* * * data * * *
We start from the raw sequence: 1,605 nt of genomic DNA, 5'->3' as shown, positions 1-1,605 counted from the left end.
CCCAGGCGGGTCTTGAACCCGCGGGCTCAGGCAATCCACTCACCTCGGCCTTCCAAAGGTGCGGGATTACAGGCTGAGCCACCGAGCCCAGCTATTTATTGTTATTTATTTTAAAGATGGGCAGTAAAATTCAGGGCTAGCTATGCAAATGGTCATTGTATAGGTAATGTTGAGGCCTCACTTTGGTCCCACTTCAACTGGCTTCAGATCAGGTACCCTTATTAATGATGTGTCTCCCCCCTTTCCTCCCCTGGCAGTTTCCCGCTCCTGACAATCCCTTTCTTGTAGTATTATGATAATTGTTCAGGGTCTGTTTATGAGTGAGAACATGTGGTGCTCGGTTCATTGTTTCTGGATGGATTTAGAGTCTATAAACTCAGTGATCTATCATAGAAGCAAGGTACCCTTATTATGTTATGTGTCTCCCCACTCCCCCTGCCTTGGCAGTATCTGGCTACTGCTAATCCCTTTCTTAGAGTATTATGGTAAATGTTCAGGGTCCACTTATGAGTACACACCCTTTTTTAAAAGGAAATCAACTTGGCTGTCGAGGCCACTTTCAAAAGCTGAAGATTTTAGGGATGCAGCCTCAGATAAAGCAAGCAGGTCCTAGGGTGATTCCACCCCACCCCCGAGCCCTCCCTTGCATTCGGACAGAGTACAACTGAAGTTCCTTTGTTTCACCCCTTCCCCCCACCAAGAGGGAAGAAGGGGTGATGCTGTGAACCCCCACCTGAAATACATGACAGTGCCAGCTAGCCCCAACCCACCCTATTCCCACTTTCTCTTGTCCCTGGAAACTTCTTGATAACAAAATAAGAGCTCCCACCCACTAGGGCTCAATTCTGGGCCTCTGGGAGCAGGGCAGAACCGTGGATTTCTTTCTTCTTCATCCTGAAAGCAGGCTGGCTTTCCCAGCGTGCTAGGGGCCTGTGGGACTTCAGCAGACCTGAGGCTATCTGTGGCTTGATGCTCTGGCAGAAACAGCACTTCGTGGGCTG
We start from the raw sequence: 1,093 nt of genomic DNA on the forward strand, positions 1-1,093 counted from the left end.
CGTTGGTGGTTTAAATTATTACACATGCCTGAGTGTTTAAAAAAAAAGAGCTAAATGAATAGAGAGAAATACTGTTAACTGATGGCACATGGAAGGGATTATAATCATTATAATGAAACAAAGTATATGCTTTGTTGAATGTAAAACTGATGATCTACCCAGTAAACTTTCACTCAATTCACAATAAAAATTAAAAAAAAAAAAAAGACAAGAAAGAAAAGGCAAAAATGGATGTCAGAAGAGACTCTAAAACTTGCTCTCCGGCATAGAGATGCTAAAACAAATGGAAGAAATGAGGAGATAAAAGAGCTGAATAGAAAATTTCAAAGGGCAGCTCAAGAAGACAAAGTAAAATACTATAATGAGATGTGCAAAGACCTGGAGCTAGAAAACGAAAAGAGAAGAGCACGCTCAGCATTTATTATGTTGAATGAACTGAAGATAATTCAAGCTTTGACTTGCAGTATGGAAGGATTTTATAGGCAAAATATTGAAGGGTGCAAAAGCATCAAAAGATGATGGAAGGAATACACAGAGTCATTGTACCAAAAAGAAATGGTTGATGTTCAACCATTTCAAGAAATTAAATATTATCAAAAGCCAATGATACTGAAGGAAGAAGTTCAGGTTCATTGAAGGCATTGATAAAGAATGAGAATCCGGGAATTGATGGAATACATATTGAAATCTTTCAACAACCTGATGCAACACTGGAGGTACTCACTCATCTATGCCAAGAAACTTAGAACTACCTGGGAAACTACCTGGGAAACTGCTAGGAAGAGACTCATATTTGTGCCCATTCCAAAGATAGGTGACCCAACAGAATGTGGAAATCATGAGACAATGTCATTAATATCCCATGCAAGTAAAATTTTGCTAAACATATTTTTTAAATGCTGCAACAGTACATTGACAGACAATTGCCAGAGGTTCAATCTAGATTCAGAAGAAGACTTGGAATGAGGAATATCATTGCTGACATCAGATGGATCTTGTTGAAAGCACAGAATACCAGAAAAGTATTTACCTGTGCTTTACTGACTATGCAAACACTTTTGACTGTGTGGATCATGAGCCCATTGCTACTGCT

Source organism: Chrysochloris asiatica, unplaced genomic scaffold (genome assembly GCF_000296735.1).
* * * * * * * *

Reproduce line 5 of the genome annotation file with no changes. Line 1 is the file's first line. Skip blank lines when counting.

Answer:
Source organism: Chrysochloris asiatica, unplaced genomic scaffold (genome assembly GCF_000296735.1).